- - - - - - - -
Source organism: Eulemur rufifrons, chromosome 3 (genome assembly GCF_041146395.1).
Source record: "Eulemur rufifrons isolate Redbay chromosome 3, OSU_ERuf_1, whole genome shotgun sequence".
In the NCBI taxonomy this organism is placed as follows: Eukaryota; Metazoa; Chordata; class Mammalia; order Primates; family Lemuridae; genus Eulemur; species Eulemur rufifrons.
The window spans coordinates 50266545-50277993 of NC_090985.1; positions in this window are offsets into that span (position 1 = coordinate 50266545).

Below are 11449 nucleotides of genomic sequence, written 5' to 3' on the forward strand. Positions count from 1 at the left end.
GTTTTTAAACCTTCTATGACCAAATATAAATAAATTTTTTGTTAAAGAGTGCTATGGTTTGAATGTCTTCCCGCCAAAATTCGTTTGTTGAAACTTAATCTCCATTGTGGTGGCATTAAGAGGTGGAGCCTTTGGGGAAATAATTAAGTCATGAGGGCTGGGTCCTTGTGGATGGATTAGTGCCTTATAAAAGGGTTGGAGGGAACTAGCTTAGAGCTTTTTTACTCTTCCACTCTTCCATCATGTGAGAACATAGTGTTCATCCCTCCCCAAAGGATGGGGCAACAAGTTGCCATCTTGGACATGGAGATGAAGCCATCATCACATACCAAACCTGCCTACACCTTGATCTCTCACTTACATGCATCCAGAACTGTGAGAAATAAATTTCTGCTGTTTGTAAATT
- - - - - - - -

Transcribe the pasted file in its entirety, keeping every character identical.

Source organism: Eulemur rufifrons, chromosome 3 (genome assembly GCF_041146395.1).
Source record: "Eulemur rufifrons isolate Redbay chromosome 3, OSU_ERuf_1, whole genome shotgun sequence".
In the NCBI taxonomy this organism is placed as follows: Eukaryota; Metazoa; Chordata; class Mammalia; order Primates; family Lemuridae; genus Eulemur; species Eulemur rufifrons.
The window spans coordinates 50266545-50277993 of NC_090985.1; positions in this window are offsets into that span (position 1 = coordinate 50266545).

Below are 11449 nucleotides of genomic sequence, written 5' to 3' on the forward strand. Positions count from 1 at the left end.
GTTTTTAAACCTTCTATGACCAAATATAAATAAATTTTTTGTTAAAGAGTGCTATGGTTTGAATGTCTTCCCGCCAAAATTCGTTTGTTGAAACTTAATCTCCATTGTGGTGGCATTAAGAGGTGGAGCCTTTGGGGAAATAATTAAGTCATGAGGGCTGGGTCCTTGTGGATGGATTAGTGCCTTATAAAAGGGTTGGAGGGAACTAGCTTAGAGCTTTTTTACTCTTCCACTCTTCCATCATGTGAGAACATAGTGTTCATCCCTCCCCAAAGGATGGGGCAACAAGTTGCCATCTTGGACATGGAGATGAAGCCATCATCACATACCAAACCTGCCTACACCTTGATCTCTCACTTACATGCATCCAGAACTGTGAGAAATAAATTTCTGCTGTTTGTAAATT